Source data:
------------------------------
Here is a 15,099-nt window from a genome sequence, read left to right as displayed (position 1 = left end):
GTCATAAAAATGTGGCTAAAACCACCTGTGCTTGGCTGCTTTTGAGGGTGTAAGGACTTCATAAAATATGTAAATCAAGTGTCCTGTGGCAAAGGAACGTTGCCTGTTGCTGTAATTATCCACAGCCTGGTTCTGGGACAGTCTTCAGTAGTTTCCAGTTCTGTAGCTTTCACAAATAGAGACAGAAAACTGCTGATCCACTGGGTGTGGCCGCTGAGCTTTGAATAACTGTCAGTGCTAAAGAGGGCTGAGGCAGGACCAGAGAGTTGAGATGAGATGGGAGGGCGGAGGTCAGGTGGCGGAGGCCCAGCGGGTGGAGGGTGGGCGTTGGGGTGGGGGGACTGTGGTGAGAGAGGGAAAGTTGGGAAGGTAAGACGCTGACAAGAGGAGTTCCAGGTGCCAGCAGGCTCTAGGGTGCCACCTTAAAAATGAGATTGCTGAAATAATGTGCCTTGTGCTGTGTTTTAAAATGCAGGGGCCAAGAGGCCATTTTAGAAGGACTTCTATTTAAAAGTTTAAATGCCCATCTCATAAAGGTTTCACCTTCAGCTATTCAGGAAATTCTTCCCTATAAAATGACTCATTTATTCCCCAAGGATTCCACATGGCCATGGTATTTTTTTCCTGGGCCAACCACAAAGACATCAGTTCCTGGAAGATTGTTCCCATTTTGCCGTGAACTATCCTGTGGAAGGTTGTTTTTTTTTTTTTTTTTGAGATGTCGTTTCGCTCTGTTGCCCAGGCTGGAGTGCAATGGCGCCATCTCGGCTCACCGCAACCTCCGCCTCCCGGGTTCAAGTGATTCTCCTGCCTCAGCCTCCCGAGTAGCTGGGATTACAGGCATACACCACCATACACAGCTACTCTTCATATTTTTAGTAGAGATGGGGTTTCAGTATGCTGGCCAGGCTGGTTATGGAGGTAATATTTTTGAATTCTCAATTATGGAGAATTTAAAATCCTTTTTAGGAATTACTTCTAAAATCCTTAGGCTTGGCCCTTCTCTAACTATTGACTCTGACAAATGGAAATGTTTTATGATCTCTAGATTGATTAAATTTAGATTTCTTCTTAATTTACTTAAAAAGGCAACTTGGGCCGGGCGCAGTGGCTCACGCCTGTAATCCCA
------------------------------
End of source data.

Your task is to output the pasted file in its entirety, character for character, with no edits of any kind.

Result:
Here is a 15,099-nt window from a genome sequence, read left to right as displayed (position 1 = left end):
GTCATAAAAATGTGGCTAAAACCACCTGTGCTTGGCTGCTTTTGAGGGTGTAAGGACTTCATAAAATATGTAAATCAAGTGTCCTGTGGCAAAGGAACGTTGCCTGTTGCTGTAATTATCCACAGCCTGGTTCTGGGACAGTCTTCAGTAGTTTCCAGTTCTGTAGCTTTCACAAATAGAGACAGAAAACTGCTGATCCACTGGGTGTGGCCGCTGAGCTTTGAATAACTGTCAGTGCTAAAGAGGGCTGAGGCAGGACCAGAGAGTTGAGATGAGATGGGAGGGCGGAGGTCAGGTGGCGGAGGCCCAGCGGGTGGAGGGTGGGCGTTGGGGTGGGGGGACTGTGGTGAGAGAGGGAAAGTTGGGAAGGTAAGACGCTGACAAGAGGAGTTCCAGGTGCCAGCAGGCTCTAGGGTGCCACCTTAAAAATGAGATTGCTGAAATAATGTGCCTTGTGCTGTGTTTTAAAATGCAGGGGCCAAGAGGCCATTTTAGAAGGACTTCTATTTAAAAGTTTAAATGCCCATCTCATAAAGGTTTCACCTTCAGCTATTCAGGAAATTCTTCCCTATAAAATGACTCATTTATTCCCCAAGGATTCCACATGGCCATGGTATTTTTTTCCTGGGCCAACCACAAAGACATCAGTTCCTGGAAGATTGTTCCCATTTTGCCGTGAACTATCCTGTGGAAGGTTGTTTTTTTTTTTTTTTTTGAGATGTCGTTTCGCTCTGTTGCCCAGGCTGGAGTGCAATGGCGCCATCTCGGCTCACCGCAACCTCCGCCTCCCGGGTTCAAGTGATTCTCCTGCCTCAGCCTCCCGAGTAGCTGGGATTACAGGCATACACCACCATACACAGCTACTCTTCATATTTTTAGTAGAGATGGGGTTTCAGTATGCTGGCCAGGCTGGTTATGGAGGTAATATTTTTGAATTCTCAATTATGGAGAATTTAAAATCCTTTTTAGGAATTACTTCTAAAATCCTTAGGCTTGGCCCTTCTCTAACTATTGACTCTGACAAATGGAAATGTTTTATGATCTCTAGATTGATTAAATTTAGATTTCTTCTTAATTTACTTAAAAAGGCAACTTGGGCCGGGCGCAGTGGCTCACGCCTGTAATCCCA